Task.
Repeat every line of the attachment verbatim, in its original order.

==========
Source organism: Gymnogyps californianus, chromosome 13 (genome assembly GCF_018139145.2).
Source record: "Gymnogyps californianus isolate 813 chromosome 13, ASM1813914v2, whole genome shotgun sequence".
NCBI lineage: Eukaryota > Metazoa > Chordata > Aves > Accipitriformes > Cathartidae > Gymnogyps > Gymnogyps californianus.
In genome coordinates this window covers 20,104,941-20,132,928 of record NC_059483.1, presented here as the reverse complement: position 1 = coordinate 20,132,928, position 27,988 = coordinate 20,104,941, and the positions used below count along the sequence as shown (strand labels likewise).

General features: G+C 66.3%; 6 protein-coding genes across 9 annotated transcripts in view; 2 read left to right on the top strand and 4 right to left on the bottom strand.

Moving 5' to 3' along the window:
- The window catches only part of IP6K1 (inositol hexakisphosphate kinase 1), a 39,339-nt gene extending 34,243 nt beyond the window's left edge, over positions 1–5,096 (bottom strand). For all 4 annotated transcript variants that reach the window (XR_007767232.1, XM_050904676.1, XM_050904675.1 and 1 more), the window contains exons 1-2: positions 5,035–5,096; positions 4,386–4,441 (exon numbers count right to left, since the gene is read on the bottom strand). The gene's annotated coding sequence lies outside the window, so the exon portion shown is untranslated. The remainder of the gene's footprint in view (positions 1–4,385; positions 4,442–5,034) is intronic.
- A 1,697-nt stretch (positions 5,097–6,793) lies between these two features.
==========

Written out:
Source organism: Gymnogyps californianus, chromosome 13 (genome assembly GCF_018139145.2).
Source record: "Gymnogyps californianus isolate 813 chromosome 13, ASM1813914v2, whole genome shotgun sequence".
NCBI lineage: Eukaryota > Metazoa > Chordata > Aves > Accipitriformes > Cathartidae > Gymnogyps > Gymnogyps californianus.
In genome coordinates this window covers 20,104,941-20,132,928 of record NC_059483.1, presented here as the reverse complement: position 1 = coordinate 20,132,928, position 27,988 = coordinate 20,104,941, and the positions used below count along the sequence as shown (strand labels likewise).

General features: G+C 66.3%; 6 protein-coding genes across 9 annotated transcripts in view; 2 read left to right on the top strand and 4 right to left on the bottom strand.

Moving 5' to 3' along the window:
- The window catches only part of IP6K1 (inositol hexakisphosphate kinase 1), a 39,339-nt gene extending 34,243 nt beyond the window's left edge, over positions 1–5,096 (bottom strand). For all 4 annotated transcript variants that reach the window (XR_007767232.1, XM_050904676.1, XM_050904675.1 and 1 more), the window contains exons 1-2: positions 5,035–5,096; positions 4,386–4,441 (exon numbers count right to left, since the gene is read on the bottom strand). The gene's annotated coding sequence lies outside the window, so the exon portion shown is untranslated. The remainder of the gene's footprint in view (positions 1–4,385; positions 4,442–5,034) is intronic.
- A 1,697-nt stretch (positions 5,097–6,793) lies between these two features.